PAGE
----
For those who are feeling fatigued by this protracted emergency, it’s essential to revisit our coping skills, including:

  • Emotional reframing of quarantines and social distancing restrictions are essential as the colder weather and fewer hours of daylight set in. Rather than think of the rules as things we’re being forced to follow, think of them as actions we’re freely choosing to do to help others.
  • Reflecting on what was important to you and provided meaning to your life prior to the pandemic can help people find strength and purpose as quarantines continue. Although it is not an ideal situation, we have been given a chance to re-assess our priorities and be present for one another. During this time, being present and fostering healthy relationships is key.
  • Exercise: It’s the No. 1 best thing we can do for coping. Any exercise – even a simple walk – helps. It releases endorphins and gets some of the adrenaline out when the frustration builds up. Just getting out and moving can be helpful for older people.
  • Talk about it: Finding someone – family, friend or professional – to talk to about your frustrations and anxieties is extremely helpful. Ignoring feelings or emotions doesn’t make them go away – they’ll eventual come out and you may not have as much control over them.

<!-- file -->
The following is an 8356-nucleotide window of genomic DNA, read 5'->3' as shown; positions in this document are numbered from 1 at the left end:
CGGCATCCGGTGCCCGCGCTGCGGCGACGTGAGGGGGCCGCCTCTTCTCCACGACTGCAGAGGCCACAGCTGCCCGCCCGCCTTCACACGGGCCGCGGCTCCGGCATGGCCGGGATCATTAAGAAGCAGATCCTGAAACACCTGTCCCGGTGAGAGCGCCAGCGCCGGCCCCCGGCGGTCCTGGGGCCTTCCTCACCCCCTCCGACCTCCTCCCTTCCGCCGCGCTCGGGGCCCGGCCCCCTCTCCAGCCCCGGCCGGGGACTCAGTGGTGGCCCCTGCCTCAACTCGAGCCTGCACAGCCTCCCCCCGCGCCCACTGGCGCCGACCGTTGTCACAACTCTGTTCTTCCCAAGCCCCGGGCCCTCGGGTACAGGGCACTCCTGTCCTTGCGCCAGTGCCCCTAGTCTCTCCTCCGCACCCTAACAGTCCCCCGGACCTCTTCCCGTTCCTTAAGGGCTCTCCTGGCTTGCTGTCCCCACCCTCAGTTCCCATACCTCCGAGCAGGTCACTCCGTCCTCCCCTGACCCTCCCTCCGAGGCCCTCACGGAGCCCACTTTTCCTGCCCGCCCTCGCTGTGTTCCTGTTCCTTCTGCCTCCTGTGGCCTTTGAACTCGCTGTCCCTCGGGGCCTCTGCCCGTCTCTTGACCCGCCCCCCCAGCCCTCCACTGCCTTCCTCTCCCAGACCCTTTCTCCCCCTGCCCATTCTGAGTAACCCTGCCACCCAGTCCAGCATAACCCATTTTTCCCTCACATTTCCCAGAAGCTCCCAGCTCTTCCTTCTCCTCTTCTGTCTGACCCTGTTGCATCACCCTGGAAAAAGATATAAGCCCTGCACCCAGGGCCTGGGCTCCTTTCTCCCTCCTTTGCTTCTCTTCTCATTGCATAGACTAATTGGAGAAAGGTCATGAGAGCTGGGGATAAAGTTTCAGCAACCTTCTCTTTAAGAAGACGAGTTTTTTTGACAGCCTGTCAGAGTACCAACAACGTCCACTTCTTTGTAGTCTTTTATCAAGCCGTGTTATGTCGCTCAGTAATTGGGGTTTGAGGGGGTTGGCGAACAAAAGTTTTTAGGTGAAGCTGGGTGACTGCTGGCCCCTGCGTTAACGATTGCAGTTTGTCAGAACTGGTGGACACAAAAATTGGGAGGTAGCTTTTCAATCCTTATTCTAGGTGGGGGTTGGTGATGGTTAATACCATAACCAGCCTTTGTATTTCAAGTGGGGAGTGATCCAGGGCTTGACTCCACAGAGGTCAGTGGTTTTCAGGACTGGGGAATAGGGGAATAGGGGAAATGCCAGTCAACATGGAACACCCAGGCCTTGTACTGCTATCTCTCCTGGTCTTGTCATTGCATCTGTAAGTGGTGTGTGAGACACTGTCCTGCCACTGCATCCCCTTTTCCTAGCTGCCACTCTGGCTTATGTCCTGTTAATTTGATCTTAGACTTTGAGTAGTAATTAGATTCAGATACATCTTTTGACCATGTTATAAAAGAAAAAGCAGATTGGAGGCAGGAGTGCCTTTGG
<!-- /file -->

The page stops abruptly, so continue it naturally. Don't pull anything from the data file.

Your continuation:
• Constructive thinking: We may think it is the situation that causes our feelings, but our feelings come from our thoughts about what’s happening around us. Even though we can’t change the situation, we can adjust our thinking.  This is very powerful.
  • Model and invite mindfulness and gratitude: Try just being in the moment. You’re right here, in this chair, breathing and looking around. Science tells us that gratitude produces a sense of well-being and purpose when we use it to regain lost perspective. Tell people about what you are grateful for.
  • clowning with residentsTake it day by day or even moment by moment: Realize you will have good days and bad days, or good moments and bad moments. Recognize that feelings only last for 90 seconds. It’s our thoughts about them that give them a longer lifespan. So, think about what you can do to feel better during the low moments.
  • Be compassionate with yourself and others. Don’t expect perfection. Nobody prepared us for getting through COVID-19. We’re all making it up as we go along and we’re all doing our best.
  • Find things to look forward to. All Seniors Care has so many fun activities on the horizon. Ask your Activity Director for a sneak peak of what’s coming in the next month and the New Year (Hint: ASC Games are almost here!) Even the smallest things can be fun to look forward to in the middle of uncertainty.

The most important thing is not to give up. As Dr. Madan points out, “There is also a lot of optimism around vaccine options being available in the near future and hopefully that news provides a light at the end of this long pandemic tunnel.”

Author:  Julianna McLeod